Home

About

Advanced Search

Browse by Discipline

Scientific Societies

E-print Alerts

Add E-prints

E-print Network
FAQHELPSITE MAPCONTACT US


  Advanced Search  

 
Frontiers in Behavioral Neuroscience www.frontiersin.org August 2010 | Volume 4 | Article 158 | 1 BEHAVIORAL NEUROSCIENCE
 

Summary: Frontiers in Behavioral Neuroscience www.frontiersin.org August 2010 | Volume 4 | Article 158 | 1
BEHAVIORAL NEUROSCIENCE
Original research article
published: 24 August 2010
doi: 10.3389/fnbeh.2010.00158
Fear is often measured as freezing (defined as the suppression of all
movement except that required for respiration) (Curti, 1935, 1942;
GrossenandKelley,1972;FanselowandBolles,1979;Fanselow,1984),
a prominent species-specific defense reaction in both rats and mice,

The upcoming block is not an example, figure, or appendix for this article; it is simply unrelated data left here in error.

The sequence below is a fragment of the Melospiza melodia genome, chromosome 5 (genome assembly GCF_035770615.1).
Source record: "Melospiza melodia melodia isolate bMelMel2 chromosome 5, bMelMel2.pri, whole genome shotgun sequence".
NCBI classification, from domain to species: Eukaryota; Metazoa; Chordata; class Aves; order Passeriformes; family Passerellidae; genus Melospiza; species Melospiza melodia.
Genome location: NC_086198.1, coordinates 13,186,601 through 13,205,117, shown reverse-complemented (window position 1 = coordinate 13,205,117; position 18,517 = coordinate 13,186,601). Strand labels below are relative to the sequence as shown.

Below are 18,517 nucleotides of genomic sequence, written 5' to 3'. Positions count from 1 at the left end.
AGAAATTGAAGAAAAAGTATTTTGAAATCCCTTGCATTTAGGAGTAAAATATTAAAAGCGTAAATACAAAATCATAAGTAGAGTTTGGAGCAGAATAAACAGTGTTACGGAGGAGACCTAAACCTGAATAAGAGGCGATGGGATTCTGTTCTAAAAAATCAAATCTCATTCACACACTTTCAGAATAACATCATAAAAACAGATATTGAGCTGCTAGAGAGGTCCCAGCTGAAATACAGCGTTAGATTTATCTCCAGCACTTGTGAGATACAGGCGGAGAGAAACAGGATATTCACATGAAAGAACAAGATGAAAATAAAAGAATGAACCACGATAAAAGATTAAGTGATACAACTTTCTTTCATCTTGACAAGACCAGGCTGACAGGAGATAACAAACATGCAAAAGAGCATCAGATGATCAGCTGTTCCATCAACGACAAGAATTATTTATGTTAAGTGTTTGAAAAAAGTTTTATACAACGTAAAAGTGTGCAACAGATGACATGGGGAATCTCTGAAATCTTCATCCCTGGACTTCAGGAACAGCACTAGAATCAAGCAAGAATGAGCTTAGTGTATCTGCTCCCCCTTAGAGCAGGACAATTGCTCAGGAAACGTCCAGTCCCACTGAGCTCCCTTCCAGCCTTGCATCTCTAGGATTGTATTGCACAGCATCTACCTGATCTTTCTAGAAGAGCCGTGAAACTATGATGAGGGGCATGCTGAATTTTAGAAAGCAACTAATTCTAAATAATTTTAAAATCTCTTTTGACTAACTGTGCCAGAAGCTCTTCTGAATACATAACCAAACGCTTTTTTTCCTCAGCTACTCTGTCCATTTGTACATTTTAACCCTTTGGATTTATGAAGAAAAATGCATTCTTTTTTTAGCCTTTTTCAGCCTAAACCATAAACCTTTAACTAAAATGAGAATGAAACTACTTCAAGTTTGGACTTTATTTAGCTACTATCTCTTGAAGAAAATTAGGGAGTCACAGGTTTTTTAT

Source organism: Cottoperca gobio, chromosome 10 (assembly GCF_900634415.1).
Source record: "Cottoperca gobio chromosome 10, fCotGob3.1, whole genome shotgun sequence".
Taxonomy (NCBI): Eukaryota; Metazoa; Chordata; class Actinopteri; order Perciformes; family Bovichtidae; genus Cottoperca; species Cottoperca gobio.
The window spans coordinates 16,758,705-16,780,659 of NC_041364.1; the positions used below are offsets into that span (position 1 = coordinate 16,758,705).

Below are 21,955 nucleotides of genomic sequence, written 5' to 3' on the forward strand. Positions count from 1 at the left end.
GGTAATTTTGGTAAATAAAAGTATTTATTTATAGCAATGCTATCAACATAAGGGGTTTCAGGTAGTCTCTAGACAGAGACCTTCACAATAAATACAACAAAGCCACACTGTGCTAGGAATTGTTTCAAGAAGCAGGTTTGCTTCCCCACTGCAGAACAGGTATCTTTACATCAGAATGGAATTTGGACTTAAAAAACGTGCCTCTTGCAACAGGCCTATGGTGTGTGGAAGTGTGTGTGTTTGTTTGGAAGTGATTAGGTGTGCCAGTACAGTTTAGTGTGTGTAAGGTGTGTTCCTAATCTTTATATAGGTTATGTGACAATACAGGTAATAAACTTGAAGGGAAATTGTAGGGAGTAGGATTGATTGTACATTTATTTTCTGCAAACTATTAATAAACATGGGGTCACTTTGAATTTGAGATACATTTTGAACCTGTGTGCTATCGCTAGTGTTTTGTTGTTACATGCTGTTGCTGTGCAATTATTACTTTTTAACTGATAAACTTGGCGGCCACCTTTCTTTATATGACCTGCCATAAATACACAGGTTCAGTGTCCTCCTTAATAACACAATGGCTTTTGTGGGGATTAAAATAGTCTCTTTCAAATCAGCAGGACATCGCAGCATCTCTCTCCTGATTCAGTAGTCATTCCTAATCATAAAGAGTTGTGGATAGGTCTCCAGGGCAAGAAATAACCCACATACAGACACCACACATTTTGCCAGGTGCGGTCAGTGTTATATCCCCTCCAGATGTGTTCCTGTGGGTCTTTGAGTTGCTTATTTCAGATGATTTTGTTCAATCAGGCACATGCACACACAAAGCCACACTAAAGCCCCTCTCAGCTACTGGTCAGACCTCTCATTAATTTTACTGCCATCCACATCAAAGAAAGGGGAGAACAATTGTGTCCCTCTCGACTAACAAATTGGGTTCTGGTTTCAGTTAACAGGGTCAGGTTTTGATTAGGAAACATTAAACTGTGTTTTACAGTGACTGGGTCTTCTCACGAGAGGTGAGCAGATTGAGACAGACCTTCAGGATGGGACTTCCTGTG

with a long history of study (discussed below) (Bolles, 1970).
Contextual fear has garnered a very high level of interest because
it is dependent on the hippocampus and as such, has become a
leading model of declarative memory. As with human declarative
memory, hippocampal lesions produce a time-limited and selec-
tive deficit of contextual fear, such that lesions made 1 day after
training produce a severe retrograde amnesia of contextual fear,but
those made one month or more after training produce little or no
deficit (Kim and Fanselow,1992;Anagnostaras et al.,1999b).Cued
memory usually does not depend on the hippocampus, but can,
especially as in trace conditioning, or when the ventral hippocam-

  

Source: Anagnostaras, Stephan - Neurosciences Program & Department of Psychology, University of California at San Diego

 

Collections: Biology and Medicine